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From Sean Gilligan <s...@msgilligan.com>
Subject Re: Release Apache Groovy 2.4.7
Date Sat, 04 Jun 2016 17:36:42 GMT
On 6/4/16 2:54 AM, Russel Winder wrote:
>
> For those who download and check signatures, SHA1 and MD5 are
> unreliable and provide very weak confidence.
>
> I am not sure what stance Gradle, Maven, and Ant take on signature
> checking, do they do any signature checking at all?


The only signature checking I know of in Gradle uses a SHA-256 hash to
check the signature of Gradle itself when downloaded by the wrapper jar.
I asked about this on the Gradle forum last October and am still waiting
for a response:
https://discuss.gradle.org/t/jar-validation-via-hashes-or-signatures/12238

I don't think there is any hash checking included in Maven, but I'm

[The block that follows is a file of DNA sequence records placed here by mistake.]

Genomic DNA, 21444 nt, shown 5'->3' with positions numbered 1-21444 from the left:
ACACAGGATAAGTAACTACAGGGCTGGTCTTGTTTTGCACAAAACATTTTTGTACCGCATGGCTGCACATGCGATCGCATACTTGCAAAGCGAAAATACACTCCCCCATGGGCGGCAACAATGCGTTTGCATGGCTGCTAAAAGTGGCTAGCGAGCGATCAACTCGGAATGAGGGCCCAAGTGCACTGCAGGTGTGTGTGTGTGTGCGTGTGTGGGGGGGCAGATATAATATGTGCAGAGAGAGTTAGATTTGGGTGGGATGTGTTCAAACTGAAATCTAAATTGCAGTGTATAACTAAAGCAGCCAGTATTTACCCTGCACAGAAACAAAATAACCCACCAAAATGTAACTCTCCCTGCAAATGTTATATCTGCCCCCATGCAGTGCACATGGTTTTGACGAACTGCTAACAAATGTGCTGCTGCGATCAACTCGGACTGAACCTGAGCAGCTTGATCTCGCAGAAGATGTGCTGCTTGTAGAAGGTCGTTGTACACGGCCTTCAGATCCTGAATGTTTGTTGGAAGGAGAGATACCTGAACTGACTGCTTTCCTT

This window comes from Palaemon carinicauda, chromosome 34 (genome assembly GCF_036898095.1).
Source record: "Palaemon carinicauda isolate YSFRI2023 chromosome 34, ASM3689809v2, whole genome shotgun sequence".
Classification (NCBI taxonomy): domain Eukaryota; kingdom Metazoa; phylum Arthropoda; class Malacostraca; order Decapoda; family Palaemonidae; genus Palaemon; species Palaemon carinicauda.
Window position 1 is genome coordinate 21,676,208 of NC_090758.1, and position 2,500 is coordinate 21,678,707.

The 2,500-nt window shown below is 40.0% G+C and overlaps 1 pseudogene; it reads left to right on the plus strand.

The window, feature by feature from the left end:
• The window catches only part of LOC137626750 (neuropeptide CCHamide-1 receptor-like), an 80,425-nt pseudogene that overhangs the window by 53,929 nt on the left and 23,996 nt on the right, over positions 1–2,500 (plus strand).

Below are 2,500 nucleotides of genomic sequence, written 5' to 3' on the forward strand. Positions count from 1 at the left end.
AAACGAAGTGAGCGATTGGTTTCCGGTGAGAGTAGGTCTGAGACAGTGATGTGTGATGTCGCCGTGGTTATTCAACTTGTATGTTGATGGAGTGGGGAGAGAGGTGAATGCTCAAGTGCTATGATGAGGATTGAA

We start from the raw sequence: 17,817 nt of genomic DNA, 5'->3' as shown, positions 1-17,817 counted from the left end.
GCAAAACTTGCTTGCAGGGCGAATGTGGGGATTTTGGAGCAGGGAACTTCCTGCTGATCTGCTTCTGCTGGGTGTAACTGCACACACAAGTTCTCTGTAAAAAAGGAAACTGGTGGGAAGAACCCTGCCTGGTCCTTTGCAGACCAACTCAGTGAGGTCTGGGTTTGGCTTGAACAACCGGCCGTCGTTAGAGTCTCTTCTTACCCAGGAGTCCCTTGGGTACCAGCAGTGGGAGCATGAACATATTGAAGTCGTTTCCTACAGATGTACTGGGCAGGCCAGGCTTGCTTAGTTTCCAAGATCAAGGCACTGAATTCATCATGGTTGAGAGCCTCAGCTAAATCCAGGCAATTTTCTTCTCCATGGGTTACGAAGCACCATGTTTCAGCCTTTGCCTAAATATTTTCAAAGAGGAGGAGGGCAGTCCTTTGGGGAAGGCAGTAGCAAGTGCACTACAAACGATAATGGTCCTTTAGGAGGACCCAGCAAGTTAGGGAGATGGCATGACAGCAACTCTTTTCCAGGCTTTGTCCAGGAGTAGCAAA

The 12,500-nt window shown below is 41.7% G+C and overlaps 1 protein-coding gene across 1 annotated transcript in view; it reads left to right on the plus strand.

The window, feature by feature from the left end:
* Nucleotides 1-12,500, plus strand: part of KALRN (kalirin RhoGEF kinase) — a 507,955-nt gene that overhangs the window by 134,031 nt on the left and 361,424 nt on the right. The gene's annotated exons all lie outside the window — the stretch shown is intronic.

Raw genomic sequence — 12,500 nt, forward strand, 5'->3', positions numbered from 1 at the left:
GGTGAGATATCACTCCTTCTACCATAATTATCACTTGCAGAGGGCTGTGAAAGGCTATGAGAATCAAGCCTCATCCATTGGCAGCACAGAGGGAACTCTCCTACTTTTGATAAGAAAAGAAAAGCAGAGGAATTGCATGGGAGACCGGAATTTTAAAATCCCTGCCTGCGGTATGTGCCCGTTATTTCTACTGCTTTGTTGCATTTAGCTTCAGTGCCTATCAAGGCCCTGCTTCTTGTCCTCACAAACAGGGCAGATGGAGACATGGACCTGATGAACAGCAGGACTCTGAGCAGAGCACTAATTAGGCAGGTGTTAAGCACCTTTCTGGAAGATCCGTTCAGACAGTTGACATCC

generally a Gradle user.

WhisperSystems (who make Signal, a secure messaging app for Android) has
created the Gradle Witness Plugin which also uses SHA-256:
https://github.com/WhisperSystems/gradle-witness

bitcoinj (which is used to store private keys that can spend virtual
currency) use some custom rules (only SHA-1, unfortunately) for the
Maven Enforcer Plugin:

https://github.com/gary-rowe/BitcoinjEnforcerRules
http://maven.apache.org/enforcer/maven-enforcer-plugin/
(Note: there is some talk on the bitcoinj mailing list about switching
to Gradle)

It would be great to see Groovy releases publish SHA-256 hashes that can
be checked with the Gradle Witness Plugin (or perhaps upgraded SHA-256
rules for Maven enforcer)

-- Sean


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